Campanaro A.,Corpo Forestale dello Stato Centro Nazionale per lo Studio e la Conservazione della Biodiversita Forestale Bosco Fontana Mantova Italy |
Zapponi L.,National Research Council Italy |
Hardersen S.,Corpo Forestale dello Stato Centro Nazionale per lo Studio e la Conservazione della Biodiversita Forestale Bosco Fontana Mantova Italy |
Mendez M.,Rey Juan Carlos University |
And 19 more authors.
Insect Conservation and Diversity | Year: 2016
Developing protocols for threatened invertebrates is often challenging, because they are not only rare but also elusive. This is the case with the stag beetle (Lucanus cervus), a protected and flagship species for the saproxylic beetle fauna in Europe. We applied a standard transect walk at a European scale (8 countries, 29 transects) to test its practicability and reliability as survey design. A total of 533 sightings were recorded throughout the sampling period, but detection probability changed as the season progressed. Considering the observed activity pattern, occupancy models showed that a short period of three consecutive weeks, between the middle of June and the first week of July, resulted in a high probability of detection (P > 0.7). As time of the peak of activity varies from year to year and between sites, we propose to extend the sampling period to five weekly surveys. Detailed information on the transect characteristics and the optimal time for surveying were analysed. The data indicate that a weekly transect at dusk provides a reliable method for monitoring this species throughout its distributional range. No correlation was found between latitude, longitude and phenology of sightings, however. However, a standard method such as the one presented, allows broadening the scale of monitoring studies, provinding data to evaluate the efficacy of conservation measures. © 2016 The Royal Entomological Society.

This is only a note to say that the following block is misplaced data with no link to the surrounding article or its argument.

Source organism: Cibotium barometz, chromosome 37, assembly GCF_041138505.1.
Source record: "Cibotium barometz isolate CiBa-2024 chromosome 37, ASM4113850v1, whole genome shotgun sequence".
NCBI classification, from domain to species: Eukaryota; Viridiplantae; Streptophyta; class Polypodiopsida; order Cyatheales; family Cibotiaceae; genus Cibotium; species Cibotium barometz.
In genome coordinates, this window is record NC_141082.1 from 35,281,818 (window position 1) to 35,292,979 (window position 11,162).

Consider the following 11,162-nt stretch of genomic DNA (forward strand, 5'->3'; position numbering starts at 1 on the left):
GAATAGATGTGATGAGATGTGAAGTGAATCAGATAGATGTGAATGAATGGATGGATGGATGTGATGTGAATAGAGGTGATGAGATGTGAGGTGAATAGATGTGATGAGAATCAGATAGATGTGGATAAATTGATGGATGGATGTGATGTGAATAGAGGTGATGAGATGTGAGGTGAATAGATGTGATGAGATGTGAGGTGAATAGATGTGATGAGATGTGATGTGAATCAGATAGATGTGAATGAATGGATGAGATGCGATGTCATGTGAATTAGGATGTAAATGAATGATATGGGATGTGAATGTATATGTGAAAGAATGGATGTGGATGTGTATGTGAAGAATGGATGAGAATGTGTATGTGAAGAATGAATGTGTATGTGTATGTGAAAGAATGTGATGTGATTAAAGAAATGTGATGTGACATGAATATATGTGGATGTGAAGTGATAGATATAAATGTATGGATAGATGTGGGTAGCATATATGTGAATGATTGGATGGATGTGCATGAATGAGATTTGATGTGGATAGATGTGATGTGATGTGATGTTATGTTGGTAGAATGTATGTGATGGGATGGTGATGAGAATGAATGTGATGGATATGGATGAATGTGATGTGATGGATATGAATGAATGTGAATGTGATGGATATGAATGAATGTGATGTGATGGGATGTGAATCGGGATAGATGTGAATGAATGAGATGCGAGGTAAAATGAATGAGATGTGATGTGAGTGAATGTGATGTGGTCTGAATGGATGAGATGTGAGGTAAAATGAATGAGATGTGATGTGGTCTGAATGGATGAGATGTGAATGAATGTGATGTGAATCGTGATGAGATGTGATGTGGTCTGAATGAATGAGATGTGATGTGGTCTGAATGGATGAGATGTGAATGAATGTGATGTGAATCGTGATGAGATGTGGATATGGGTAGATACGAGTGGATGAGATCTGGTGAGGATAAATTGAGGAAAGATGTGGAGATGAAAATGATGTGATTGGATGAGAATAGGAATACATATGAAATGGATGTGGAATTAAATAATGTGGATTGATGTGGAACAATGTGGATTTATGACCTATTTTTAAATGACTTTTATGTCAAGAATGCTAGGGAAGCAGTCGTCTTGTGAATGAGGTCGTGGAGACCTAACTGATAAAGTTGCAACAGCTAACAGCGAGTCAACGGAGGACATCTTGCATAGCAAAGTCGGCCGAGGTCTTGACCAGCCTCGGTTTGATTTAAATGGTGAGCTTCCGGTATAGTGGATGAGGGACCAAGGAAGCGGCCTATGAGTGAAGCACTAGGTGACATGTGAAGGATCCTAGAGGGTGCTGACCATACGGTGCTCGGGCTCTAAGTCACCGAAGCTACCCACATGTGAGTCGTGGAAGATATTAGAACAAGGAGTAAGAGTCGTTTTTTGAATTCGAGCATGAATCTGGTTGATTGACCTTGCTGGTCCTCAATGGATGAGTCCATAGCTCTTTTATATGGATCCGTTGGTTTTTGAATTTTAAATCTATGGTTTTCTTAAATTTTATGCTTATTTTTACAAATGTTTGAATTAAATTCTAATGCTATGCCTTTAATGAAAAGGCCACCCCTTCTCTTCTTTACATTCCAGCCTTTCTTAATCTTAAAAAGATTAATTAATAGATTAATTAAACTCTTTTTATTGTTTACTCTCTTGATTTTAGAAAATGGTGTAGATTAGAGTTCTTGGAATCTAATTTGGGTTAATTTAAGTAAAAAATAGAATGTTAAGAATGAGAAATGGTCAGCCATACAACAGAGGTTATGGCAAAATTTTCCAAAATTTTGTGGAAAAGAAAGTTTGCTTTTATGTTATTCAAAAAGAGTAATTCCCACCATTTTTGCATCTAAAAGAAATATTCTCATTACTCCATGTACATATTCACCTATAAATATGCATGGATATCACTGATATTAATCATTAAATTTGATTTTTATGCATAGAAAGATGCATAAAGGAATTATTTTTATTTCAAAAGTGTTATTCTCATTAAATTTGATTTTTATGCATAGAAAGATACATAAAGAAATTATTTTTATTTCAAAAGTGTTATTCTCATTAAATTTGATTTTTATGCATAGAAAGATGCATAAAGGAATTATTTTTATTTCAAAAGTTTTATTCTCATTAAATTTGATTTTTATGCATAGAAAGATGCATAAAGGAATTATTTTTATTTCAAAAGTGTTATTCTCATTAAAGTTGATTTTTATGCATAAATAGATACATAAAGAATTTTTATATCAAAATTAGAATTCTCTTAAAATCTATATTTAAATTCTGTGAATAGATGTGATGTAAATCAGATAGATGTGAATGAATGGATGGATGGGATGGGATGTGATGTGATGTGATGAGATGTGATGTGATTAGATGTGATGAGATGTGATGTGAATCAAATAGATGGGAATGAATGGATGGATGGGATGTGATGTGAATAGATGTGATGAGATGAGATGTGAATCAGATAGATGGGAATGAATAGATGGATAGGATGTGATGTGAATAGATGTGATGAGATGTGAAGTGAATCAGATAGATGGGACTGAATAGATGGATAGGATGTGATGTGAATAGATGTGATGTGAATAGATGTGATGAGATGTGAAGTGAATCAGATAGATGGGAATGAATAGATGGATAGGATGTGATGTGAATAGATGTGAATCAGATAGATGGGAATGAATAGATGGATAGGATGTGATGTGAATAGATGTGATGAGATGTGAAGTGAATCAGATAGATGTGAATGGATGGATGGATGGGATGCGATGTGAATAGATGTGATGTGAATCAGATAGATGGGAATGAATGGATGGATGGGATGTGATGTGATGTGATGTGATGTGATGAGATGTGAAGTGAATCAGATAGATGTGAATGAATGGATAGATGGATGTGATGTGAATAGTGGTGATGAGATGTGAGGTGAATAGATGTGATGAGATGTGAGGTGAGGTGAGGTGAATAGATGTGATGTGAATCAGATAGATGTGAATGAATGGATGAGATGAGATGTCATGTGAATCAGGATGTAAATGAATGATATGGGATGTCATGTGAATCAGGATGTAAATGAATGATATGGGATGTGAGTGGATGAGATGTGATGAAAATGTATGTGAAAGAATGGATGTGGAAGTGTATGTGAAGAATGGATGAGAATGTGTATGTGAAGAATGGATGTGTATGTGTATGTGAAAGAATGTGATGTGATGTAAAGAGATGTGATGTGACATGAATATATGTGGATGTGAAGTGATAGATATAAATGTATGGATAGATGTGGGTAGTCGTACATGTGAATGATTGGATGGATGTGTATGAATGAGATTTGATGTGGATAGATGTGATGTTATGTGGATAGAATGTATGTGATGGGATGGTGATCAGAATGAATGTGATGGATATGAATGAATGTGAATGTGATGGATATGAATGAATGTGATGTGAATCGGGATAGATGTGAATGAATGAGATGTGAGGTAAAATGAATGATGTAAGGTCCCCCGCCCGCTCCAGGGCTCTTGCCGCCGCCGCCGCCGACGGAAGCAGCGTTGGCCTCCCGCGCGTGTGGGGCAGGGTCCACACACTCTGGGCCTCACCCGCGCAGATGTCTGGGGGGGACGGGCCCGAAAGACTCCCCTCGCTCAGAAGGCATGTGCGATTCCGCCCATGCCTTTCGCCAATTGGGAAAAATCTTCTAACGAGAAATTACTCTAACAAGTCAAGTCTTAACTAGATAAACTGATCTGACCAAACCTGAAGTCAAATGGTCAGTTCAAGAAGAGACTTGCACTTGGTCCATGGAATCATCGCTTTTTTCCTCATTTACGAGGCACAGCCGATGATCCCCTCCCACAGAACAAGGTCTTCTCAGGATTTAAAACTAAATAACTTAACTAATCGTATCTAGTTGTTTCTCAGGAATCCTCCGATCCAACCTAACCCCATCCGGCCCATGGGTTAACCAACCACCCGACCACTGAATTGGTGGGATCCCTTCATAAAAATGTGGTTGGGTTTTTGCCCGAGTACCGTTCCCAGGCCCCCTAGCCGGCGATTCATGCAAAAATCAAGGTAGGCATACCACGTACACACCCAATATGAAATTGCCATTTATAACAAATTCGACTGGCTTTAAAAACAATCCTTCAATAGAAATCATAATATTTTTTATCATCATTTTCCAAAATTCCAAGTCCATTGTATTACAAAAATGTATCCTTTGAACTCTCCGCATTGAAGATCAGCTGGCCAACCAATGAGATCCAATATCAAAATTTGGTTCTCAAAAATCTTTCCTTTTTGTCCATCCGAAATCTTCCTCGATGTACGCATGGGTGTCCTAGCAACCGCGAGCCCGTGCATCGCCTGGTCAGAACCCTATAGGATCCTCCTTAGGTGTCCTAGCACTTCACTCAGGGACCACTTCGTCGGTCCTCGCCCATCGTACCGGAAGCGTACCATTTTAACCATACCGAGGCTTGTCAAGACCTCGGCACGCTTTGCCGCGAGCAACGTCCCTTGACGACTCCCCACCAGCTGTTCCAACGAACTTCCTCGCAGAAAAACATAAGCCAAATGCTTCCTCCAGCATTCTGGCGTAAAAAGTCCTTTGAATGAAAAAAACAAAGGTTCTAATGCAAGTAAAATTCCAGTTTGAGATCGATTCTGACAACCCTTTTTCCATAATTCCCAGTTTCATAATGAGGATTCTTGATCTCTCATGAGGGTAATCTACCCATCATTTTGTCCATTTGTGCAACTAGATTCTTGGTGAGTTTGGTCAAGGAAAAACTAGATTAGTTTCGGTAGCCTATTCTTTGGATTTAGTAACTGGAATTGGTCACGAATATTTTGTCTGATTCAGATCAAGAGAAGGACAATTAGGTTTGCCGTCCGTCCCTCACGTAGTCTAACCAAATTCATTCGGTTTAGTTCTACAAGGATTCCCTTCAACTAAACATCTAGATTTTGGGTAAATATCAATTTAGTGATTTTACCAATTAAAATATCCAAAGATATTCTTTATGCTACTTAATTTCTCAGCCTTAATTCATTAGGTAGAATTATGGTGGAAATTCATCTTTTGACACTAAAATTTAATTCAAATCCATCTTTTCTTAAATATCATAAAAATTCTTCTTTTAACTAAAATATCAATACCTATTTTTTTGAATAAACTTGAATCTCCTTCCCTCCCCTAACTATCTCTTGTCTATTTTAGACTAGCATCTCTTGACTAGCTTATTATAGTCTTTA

Costeur L.,Naturhistorisches Museum Basel Basel Switzerland |
Mennecart B.,Naturhistorisches Museum Basel Basel Switzerland |
Muller B.,University of Basel |
Schulz G.,University of Basel
Journal of Anatomy | Year: 2016
Foetuses are a source of scientific information to understand the development and evolution of anatomical structures. The bony labyrinth, surrounding the organ of balance and hearing, is a phylogenetically and ecologically informative structure for which still little concerning growth and shape variability is known in many groups of vertebrates. Except in humans, it is poorly known in many other placentals and its prenatal growth has almost never been studied. Ruminants are a diversified group of placentals and represent an interesting case study to understand the prenatal growth of the ear region. We computed tomography -scanned five cow foetuses and an adult petrosal bone (Bos taurus, Artiodactyla, Mammalia), and describe the bony labyrinth when already ossified. The foetuses encompass the second half of the 9.3-month-long gestation period of the cow. They were sampled at different ontogenetic stages to understand how and when the petrosal bone and bony labyrinth ossify in ruminants. The petrosal bone and bony labyrinth ossify within about 20 days in the fourth month of gestation. The bony labyrinth is already fully ossified at least in the 6th month, while only the cochlea, most of the vestibule and the common crus are already ossified at the beginning of the 4th month. The pars canalicularis of the petrosal thus ossifies at last. The size and volume of the bony labyrinth stay similar from the 6th month (possibly even from the 5th). From the end of the 4th month of gestation, a progressive lengthening of the cochlear aqueduct and endolymphatic sac occurs, culminating in the adult form and partly explaining the larger volume of the later. The inner ear in the cow ossifies quickly during the gestation period, being fully ossified around mid-gestation time, as in humans. The adult size and most of its volume are reached by mid-gestation time while the petrosal bone and skull still grow. A negative ontogenetic allometry between the bony labyrinth and the petrosal bone and skull is thus observed. It matches the evolutionary negative allometry of the structure observed in earlier studies. Few changes occur after ossification is achieved; only open structures (i.e. cochlear aqueduct and endolymphatic sac) continue to grow after birth and reflect size increase of the petrosal bone. © 2016 Anatomical Society.